What sparked your interest in cooking? And how did your decision to become a chef develop?
Since I was a child, I have simply loved cooking. But I’ve taken various courses in my life. I studied tailoring, and I also have a Diploma in Cake Decoration.
It was when I experienced the hot kitchen for the very first time that I realised this was for me. I’m happiest when I’m working in the hustle and bustle of the hot kitchen!
Destination dining is becoming increasingly popular among many resorts across the Maldives. What are your thoughts on this unique concept whereby guests at resort islands are entertained exclusively in a variety of stylish and distinctly different settings, both on and off the island with creative menus and entertainment?
It’s always fun and exciting to entertain guests in special dining settings. I’m usually the chef at most of the private picnics at the resort.
Another special dining option we have at Dhigali is Battuta – named after Ibn Battuta, one of the greatest Moroccan travellers of the 14th century. At Battuta you’ll get to experience cuisines from some of the nations that Ibn Battuta visited including Maldives as well as countries in North Africa,
Middle East and Southeast Asia, in the form of truly authentic Thale Dinners.
If you are going to present Maldivian food to an international audience, what food would you present to them?
It would have to be Kandu Kukulhu, which means ‘chicken of the sea’ when directly translated to English, is one of the most authentic out of all the Maldivian tuna curries. Along with it, I would serve onion salad, fragrant cumin seed rice and some papadam.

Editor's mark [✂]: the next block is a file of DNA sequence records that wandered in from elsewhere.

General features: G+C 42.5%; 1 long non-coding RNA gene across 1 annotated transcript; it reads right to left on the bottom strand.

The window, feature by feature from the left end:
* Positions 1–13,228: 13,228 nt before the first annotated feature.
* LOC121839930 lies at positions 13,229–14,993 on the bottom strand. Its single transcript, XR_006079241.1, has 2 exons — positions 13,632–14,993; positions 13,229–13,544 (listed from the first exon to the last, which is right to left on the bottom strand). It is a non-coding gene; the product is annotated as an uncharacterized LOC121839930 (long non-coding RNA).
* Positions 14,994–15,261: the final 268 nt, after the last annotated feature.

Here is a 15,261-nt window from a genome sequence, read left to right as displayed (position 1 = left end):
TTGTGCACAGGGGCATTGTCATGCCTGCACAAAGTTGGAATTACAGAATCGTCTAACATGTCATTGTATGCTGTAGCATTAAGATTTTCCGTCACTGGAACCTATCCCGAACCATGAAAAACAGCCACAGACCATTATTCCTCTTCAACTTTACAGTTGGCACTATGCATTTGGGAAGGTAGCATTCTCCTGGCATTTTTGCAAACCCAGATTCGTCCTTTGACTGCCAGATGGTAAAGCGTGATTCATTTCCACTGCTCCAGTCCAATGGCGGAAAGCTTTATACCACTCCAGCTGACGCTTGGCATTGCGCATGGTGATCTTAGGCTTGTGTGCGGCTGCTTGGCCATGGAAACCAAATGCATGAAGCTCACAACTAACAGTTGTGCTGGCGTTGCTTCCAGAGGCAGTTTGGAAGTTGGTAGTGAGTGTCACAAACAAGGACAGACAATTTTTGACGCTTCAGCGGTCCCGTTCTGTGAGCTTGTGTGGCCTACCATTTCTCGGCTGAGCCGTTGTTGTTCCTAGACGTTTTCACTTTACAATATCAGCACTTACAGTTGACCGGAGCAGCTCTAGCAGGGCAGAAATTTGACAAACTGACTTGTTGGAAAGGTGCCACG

Considering the relatively few Maldivian chefs in the hospitality industry, do you think there are enough opportunities available for locals to excel in this profession?
Of course, there is plenty of opportunity. I always offer to train charismatic young people who are passionate about becoming chefs. Unfortunately, some Maldivian parents are still quite hesitant to send their children to work in resorts. But it’s a great opportunity for them to learn and gain a lot of experience.
Also, you have to keep in mind that working in a hot kitchen is a very challenging job, and you will be competing with international chefs – you have to push through and keep working hard. I would really
like to see more women joining this industry. We, at the Chef’s Guild of Maldives, always work towards creating awareness and giving equal opportunity for both young women and men.
What were your key takeaways from last year’s Food and Hospitality Asia Maldives Exhibition (FHAM)?
As part of the organizing committee of FHAM, we see so much talent in the youth of today. Last year as well there were many talented young chefs, which made me very happy.
Anything special that you are looking forward to in the coming years?
I’m always thinking of doing something new or experimenting new recipes. Just recently I created a special noni fruit jam and the guests and everyone loved it. Who knows what I will do next.
Any words of wisdom for aspiring chefs?
I would say this is a very challenging career path. You have to be strong, never give up and work hard. Anyone who does so, can definitely get to this level and even rise higher. I am also still working to excel further in my field. It’s not over yet.
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